We used End-Member Mixing Analysis (EMMA) to investigate the spatiotemporal variability of source water contributions to streamflow generation from three headwater catchments that span a precipitation and ecosystem type gradient across ∼1500 m elevation in the Colorado Front Range, USA. We additionally characterized the magnitude and type (rain versus snow) of precipitation and the resulting hydrologic response of surface and subsurface waters to this precipitation variability. The three catchments were representative of the montane rain-snow transition zone (snow was 39% of total precipitation; σ (standard deviation) = 10%), the subalpine zone (69% snow; σ = 5%), and the alpine zone (84% snow; σ = 10%). All three catchments were identified as three end-member systems with their respective source waters being groundwater, snow precipitation or melt, rain (montane and subalpine only), and subsurface water from talus slopes (alpine only). Mean annual groundwater contributions were greater in forested catchments (28%; σ = 6% in the montane, 31%; σ = 8% in the subalpine) than in the alpine (19%; σ = 5%) catchment. Snow-derived water contributions to streamflow were inversely related to groundwater and increased with elevation from 46% (σ = 15%) in the montane zone to 58% (σ = 12%) in the subalpine and 61% (σ = 7%) in the alpine. Rain was 27% (σ = 8%) of discharge in the montane and 11% (σ = 4%) in the subalpine, while talus waters made up the final 21% (σ = 12%) of streamflow in the alpine. Our results suggest that subsurface source waters (i.e. groundwater and talus water) that are influenced by the timing, magnitude, and type of recharge and by the storage capabilities of the subsurface may be the most sensitive to climate variability at higher elevations. In contrast, the proportion of rain versus snow was the primary control on source water variability at lower elevations.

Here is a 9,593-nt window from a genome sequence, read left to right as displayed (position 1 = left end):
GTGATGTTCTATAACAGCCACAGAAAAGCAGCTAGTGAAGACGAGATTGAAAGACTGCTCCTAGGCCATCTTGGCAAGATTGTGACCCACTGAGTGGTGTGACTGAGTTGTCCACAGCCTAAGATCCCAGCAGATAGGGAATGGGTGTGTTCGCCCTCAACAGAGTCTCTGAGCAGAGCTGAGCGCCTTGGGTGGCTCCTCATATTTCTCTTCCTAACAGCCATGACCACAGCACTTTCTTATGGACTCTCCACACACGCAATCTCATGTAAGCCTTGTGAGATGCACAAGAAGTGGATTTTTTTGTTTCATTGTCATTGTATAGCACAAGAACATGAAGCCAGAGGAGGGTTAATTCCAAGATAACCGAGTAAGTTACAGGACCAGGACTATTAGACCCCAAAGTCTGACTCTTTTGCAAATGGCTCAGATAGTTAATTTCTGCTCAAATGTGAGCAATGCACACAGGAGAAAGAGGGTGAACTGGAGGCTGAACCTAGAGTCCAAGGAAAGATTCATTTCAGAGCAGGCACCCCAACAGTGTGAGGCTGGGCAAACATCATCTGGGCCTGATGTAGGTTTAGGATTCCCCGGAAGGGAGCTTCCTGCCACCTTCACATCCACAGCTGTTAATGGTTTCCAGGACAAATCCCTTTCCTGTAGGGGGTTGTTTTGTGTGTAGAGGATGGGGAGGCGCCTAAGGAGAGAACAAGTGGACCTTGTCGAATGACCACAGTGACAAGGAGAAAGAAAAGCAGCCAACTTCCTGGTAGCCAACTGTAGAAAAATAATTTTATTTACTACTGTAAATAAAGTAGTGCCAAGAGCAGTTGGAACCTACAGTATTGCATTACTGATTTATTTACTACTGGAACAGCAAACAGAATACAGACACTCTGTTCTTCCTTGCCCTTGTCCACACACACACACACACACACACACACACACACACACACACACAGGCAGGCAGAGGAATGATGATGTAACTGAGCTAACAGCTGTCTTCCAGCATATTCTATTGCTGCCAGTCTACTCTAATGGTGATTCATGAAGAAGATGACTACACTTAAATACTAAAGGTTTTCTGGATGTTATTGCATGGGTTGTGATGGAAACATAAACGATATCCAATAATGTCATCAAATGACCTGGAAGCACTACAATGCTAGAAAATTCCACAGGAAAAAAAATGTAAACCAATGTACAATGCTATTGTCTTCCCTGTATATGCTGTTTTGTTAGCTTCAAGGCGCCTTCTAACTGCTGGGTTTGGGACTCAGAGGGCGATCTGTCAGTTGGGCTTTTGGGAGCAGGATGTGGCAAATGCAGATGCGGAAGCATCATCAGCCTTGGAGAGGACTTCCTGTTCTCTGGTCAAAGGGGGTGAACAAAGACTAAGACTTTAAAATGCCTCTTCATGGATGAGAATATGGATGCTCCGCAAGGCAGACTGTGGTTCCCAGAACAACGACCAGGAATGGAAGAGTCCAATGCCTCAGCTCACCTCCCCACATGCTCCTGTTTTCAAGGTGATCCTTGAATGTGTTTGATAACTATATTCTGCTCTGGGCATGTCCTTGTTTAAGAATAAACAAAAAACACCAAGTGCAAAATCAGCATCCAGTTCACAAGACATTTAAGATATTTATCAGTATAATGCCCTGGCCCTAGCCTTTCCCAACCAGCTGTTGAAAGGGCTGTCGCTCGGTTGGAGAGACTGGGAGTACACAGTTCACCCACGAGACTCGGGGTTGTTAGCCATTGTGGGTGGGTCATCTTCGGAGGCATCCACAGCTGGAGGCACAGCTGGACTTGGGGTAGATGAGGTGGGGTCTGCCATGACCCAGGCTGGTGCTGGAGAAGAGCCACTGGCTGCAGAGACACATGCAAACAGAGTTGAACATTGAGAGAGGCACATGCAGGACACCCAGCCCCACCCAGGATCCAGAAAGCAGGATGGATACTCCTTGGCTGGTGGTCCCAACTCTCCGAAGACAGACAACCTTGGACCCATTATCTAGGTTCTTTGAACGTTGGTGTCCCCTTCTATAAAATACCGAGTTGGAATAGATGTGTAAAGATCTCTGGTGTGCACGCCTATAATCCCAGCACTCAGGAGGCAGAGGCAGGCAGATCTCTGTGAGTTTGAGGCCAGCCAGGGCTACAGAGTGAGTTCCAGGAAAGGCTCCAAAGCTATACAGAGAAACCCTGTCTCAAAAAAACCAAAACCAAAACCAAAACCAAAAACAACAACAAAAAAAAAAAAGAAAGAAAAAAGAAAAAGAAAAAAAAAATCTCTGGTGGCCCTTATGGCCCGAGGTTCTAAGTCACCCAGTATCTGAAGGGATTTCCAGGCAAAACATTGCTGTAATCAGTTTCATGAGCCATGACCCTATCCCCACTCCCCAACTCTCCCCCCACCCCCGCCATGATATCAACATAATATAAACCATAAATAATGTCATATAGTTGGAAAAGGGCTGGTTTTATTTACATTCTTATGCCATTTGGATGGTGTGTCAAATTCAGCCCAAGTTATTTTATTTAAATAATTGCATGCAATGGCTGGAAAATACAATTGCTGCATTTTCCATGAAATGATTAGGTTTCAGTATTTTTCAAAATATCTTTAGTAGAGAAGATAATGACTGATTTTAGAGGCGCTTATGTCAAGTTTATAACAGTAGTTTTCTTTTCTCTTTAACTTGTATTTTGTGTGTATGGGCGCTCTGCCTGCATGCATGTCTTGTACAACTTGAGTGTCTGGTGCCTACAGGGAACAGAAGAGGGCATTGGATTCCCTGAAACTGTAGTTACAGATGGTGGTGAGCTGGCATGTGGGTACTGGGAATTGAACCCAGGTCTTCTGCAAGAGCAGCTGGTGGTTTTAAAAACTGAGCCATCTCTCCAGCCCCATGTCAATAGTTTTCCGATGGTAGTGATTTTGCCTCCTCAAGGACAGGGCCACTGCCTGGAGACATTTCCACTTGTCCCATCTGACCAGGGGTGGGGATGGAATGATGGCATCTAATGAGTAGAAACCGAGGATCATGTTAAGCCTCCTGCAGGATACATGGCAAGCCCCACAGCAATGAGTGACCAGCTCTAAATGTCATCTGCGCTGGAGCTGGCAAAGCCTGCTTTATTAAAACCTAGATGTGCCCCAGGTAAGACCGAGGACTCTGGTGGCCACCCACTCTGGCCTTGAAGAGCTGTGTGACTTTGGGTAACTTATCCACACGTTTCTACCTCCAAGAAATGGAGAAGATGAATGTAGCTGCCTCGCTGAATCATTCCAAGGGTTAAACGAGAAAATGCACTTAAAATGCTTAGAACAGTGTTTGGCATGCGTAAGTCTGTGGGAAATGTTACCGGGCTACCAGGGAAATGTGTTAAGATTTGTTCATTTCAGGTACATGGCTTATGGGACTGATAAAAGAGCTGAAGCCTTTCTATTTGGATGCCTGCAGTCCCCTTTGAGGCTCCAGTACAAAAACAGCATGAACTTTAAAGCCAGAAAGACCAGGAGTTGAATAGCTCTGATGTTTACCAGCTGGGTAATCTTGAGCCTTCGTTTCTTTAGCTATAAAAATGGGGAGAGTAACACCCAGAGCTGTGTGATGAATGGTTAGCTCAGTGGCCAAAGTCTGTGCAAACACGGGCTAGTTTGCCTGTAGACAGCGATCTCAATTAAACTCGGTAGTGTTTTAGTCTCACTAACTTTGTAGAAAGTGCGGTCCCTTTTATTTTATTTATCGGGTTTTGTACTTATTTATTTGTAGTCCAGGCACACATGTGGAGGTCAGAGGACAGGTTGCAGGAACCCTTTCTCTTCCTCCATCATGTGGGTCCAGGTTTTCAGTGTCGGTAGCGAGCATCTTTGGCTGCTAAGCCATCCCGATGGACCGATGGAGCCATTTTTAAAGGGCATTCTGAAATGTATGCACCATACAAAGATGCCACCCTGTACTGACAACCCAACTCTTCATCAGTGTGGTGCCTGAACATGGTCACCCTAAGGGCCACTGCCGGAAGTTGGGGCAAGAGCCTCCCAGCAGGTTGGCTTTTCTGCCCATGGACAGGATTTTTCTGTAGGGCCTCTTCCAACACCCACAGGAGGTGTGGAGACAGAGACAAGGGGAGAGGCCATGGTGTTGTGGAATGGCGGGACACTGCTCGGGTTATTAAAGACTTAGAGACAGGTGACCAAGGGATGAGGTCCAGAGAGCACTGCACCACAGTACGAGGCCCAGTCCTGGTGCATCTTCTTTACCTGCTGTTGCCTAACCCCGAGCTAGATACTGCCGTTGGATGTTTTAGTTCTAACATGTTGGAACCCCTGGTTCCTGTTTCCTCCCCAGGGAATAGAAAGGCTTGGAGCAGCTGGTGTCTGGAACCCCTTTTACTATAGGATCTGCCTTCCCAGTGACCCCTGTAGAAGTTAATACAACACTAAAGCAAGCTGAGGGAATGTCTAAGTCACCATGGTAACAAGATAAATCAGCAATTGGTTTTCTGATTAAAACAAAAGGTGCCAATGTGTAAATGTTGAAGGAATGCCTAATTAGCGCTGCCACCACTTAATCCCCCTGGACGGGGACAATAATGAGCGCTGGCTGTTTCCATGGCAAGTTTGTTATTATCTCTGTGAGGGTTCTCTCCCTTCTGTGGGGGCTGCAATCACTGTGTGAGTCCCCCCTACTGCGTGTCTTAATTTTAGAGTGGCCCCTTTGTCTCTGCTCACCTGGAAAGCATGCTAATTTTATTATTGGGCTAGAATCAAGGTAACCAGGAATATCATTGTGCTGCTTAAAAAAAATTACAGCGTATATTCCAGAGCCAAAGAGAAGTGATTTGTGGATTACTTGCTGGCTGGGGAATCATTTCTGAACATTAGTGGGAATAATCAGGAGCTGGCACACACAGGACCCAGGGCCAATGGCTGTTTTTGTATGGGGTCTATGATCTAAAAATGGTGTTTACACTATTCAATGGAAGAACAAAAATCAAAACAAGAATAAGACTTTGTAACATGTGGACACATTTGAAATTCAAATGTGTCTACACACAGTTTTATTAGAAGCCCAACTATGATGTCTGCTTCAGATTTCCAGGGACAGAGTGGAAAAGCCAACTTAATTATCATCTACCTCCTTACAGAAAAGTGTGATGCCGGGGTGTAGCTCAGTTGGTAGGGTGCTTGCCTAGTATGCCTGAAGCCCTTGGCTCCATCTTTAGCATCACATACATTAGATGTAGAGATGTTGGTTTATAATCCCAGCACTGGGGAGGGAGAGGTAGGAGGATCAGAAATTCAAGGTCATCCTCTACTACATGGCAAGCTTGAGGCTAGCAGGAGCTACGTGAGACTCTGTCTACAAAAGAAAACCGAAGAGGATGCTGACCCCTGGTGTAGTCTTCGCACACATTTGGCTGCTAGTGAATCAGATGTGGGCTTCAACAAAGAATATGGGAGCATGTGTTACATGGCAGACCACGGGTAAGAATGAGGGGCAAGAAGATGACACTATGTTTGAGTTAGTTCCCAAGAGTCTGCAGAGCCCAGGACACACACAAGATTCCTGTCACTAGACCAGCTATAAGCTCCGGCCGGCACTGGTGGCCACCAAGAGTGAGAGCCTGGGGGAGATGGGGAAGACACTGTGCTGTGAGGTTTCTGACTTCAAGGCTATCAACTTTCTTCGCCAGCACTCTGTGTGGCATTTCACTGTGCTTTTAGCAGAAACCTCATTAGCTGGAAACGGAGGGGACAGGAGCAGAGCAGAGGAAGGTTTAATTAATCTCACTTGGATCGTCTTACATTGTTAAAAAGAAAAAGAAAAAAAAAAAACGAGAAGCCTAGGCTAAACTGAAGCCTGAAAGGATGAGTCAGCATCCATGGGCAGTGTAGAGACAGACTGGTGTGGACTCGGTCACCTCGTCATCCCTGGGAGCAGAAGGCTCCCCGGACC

Cowie, R. M., Knowlesa, J. F., Daileya, K. R., Williamsa, M. W., Millsa, T. J., Molotch, N. P. (2017): Sources of streamflow along a headwater catchment elevational gradient. Journal of Hydrology Volume 549, June 2017, Pages 163–178.
This Paper/Book acknowledges NSF CZO grant support.